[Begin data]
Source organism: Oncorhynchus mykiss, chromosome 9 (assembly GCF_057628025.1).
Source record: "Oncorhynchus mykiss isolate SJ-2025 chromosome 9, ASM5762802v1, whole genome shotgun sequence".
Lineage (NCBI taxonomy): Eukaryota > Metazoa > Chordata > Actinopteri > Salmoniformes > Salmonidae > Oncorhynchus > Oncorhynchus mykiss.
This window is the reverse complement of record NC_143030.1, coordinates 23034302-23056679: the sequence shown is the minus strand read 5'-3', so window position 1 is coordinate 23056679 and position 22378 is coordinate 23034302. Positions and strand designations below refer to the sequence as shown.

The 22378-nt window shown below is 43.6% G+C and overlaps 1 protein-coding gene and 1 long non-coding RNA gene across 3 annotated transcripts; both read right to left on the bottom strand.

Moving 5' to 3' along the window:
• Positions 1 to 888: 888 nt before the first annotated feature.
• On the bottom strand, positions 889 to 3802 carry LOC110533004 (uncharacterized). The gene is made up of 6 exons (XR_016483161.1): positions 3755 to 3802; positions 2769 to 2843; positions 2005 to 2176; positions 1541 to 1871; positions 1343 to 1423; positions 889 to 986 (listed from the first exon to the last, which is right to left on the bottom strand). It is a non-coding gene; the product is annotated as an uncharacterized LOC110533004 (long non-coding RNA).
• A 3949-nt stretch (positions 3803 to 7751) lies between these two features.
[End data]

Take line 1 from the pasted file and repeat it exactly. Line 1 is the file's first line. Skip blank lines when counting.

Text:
Source organism: Oncorhynchus mykiss, chromosome 9 (assembly GCF_057628025.1).